1970 Dodge Coronet R/T
The complete redesign of the 1970 Dodge
Coronet R/T included a polarizing front end.
The new rear bumper was no longer flat, but was refashioned into a shallow “W” in plan view, with related changes to the decklid and quarter-panel end caps. Delta taillights returned; on 500s and R/Ts they were shaped in triple tapering rectangles much as in ’68, but more exaggerated and with the back-up lamps cleverly concealed between the inner and middle boxes. The R/T’s back panel was once again blacked out.
The add-on bodyside scoop on the rear quarter was changed to a single large simulated vent with an R/T medallion recessed into the surface. In concept, the design of this part was closely tied with a similar scoop on the fore part of the ’70 Charger R/T door. The bumblebee stripe was simplified, becoming almost identical to that used on the ’67 Chevy Camaro SS.
The new front end selected for the 1970 Coronet -- with its distinctive dual-loop bumpers -- has become highly controversial over the years. It was designed by Diran Yazejian, who joined Chrysler in 1959 fresh out of Art Center College of Design in Southern California. As seen in a green-and-black sketch dated March 8, 1967, the design was originally based around two body-color “nostrils” swept back in plan view, each with chrome-lined “throats,” with a crisply contoured chrome bumper floating beneath. For additional cooling, the wide area between the nostrils (which resembled the center section of the hood on the ’71 Oldsmobile Toronado) was pierced by horizontal louvers on either side of the peaked centerline.
But by early August, the design had been altered so that the body-color nostrils became far less dramatic -- flat in plan view instead of being swept back, and closer together -- with small vertical louvers flanking the insides of the loops and everything above a conventional bumper. The whole workout looked pasted on, a mere suggestion of the original idea. (This was typical of the styling process in which the execs would pick a sketch for its dramatic design statement, only to see it progressively watered down to meet manufacturing-cost targets.)
Fortunately for Yazejian’s design, another sketch dated September 19, 1967, reveals that the design had been reinvigorated by transforming the twin nostril concept into a loop bumper. Thus the design went from radical to conventional to radical, a surprising and quite exceptional progression.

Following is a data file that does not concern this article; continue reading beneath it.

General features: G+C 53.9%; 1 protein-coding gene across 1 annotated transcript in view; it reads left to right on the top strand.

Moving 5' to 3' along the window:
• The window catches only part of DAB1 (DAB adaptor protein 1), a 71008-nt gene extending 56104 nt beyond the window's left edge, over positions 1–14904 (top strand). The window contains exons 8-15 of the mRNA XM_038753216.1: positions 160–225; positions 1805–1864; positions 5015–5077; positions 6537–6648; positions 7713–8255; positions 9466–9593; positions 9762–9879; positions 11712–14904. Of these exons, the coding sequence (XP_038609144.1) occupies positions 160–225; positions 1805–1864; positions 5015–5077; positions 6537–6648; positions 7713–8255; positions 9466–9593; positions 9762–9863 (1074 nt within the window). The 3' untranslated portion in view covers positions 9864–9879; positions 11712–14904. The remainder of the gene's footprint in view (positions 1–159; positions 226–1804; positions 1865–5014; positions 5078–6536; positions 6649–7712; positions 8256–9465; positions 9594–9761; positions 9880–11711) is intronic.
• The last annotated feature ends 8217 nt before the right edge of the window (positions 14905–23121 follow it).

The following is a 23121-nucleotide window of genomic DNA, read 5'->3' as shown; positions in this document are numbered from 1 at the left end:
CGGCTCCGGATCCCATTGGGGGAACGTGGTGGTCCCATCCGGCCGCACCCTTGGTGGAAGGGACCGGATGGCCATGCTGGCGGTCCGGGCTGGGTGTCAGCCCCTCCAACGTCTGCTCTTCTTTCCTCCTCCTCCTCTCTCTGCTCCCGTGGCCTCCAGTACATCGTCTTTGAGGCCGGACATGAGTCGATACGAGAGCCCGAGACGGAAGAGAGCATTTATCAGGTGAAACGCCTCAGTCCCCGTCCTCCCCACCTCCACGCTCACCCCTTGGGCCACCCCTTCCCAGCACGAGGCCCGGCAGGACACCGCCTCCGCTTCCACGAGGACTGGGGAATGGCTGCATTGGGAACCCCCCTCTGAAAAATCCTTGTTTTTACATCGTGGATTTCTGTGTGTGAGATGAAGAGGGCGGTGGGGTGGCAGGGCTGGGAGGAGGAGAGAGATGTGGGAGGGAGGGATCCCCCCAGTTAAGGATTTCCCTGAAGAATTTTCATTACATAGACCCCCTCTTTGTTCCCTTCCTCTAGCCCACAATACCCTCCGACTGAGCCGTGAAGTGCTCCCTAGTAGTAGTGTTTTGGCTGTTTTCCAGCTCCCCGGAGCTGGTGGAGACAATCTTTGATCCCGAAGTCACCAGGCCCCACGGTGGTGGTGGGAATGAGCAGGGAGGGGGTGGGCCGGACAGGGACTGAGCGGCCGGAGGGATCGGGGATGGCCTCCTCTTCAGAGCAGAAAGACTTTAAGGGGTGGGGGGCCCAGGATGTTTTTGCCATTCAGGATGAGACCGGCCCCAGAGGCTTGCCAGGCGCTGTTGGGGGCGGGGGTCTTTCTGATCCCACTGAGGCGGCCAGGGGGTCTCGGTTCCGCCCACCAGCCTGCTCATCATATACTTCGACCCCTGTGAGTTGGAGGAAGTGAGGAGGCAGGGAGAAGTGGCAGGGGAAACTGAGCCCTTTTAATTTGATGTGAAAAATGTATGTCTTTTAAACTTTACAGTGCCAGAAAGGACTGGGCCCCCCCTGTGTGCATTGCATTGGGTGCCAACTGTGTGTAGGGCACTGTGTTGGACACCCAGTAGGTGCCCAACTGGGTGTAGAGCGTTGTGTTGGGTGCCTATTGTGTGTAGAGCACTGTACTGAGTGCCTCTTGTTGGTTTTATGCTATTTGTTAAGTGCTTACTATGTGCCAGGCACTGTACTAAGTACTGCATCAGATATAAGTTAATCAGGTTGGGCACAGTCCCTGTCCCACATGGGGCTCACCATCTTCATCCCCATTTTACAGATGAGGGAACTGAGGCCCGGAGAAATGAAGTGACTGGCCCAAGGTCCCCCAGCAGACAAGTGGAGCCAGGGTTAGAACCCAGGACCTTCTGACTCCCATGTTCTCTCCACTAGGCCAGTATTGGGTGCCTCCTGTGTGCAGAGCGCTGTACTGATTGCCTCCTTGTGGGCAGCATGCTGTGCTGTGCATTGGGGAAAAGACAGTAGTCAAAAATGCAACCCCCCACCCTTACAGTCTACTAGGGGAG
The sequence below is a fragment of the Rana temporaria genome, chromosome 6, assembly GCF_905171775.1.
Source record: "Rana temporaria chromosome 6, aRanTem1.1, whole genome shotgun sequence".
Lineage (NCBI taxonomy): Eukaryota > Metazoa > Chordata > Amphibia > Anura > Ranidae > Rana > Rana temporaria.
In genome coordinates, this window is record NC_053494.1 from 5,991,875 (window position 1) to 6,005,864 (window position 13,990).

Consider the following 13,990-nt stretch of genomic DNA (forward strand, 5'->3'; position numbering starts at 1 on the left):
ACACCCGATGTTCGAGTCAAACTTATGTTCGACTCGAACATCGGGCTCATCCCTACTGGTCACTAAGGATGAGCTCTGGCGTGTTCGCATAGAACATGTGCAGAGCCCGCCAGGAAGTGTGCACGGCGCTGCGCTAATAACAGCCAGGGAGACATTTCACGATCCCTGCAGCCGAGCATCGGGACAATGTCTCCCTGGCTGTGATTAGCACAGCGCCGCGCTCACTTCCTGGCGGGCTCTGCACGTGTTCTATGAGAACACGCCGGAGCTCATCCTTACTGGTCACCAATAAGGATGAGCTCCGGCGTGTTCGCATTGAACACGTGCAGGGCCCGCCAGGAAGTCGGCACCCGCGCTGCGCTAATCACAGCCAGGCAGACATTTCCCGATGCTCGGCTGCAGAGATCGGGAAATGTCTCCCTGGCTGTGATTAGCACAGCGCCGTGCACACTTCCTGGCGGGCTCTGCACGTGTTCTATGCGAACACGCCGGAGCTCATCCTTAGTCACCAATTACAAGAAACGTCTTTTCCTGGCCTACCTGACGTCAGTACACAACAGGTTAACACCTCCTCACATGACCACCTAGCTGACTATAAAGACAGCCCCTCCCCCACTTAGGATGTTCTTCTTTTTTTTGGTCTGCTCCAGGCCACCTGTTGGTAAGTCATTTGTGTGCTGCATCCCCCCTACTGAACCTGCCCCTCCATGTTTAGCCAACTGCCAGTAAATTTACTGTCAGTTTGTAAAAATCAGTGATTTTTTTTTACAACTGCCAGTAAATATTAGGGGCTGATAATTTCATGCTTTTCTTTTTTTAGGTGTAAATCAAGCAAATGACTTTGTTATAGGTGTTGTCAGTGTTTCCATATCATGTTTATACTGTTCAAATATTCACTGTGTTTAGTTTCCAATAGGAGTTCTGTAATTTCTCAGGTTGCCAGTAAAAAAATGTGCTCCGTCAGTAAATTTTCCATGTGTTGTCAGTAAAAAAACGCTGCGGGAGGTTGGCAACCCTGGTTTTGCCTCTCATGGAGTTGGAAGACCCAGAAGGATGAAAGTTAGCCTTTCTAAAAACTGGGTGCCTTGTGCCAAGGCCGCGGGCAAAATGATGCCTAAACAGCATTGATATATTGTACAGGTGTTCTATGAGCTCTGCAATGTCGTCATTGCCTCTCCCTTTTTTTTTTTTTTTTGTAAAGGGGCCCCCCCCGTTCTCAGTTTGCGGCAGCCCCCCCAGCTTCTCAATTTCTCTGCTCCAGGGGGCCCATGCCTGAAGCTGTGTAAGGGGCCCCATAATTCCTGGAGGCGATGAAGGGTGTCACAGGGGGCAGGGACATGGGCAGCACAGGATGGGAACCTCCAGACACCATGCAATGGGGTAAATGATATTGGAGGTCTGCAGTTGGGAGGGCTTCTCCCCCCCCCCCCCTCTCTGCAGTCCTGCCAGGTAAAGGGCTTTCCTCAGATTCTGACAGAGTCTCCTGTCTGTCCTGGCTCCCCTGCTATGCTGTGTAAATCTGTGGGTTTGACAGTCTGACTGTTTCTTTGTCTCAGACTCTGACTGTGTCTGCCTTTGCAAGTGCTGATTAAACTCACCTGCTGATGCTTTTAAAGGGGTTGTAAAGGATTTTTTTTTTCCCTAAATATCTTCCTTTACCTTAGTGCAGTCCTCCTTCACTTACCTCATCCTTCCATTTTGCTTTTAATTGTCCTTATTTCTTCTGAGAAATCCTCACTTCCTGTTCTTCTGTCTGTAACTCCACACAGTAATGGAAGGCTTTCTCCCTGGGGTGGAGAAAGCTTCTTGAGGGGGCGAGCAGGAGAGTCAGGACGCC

Within the corporation, loop bumpers had debuted on the 1969 “fuselage” Chryslers and Imperials, and were attractively incorporated into the facelifted C-body Plymouth Fury and Dodge Polara/Monaco in 1970.
The only other cars in the corporate lineup that year with loop bumpers were the B-body Dodges, the Charger and the Coronet. Dodge planners and stylists felt that the loop bumper was an effective way of distinguishing their products from rival Plymouth, whose B-body still employed a conventional bumper.
The Charger’s loop bumper was straightforward. The first few inches of the 1968-69 sheetmetal were recast in chrome bumper stock running continuously around the grille and headlights. This concept was, of course, more expensive to make than a regular bumper. Not only was more bumper material required (the middle was thrown away), but a more-elaborate and sturdier bumper-mounting system was needed, with lower and upper body mounts.
All of the loop bumpers cited above were carwide rectangles. Not so the loop bumper on the Coronet, which was much trickier. Styled to look like independent tapering wedges, the design was actually one piece, with a recessed area in the center connecting the loops.
“When we were working out the design on the full-size clay model,” Yazejian recalls, “I originally tapered the loops around an imaginary horizontal line bisecting the dual headlights, so each loop tapered in two directions -- up and down. But this didn’t look right, so instead, I kept the bottom line of the loops horizontal -- like my original green-and-black sketch -- and restricted the tapering to the upper half of the loops. This made the design ‘read right.’” Yazejian admits that the idea behind the design was to reprise his signature delta taillights into a new way of looking at a Dodge front-end theme.
Recessed inside each loop were dual headlamps flanked by vertical plastic grille bars that were blacked out on the 500, Super Bee, and R/T, and outlined by a red accent line. A studio photograph dated February 7, 1968, indicates that concealed headlights were considered, but in the end these were confined to the Charger.
One neat finishing touch on most of the two-door Coronets was a body-color vinyl appliqué that covered the bumper’s recessed center section, cleverly making the twin loops look like freestanding units. (Sedans and wagons lacked this appliqué because preproduction surveys indicated that their buyers preferred more chrome.)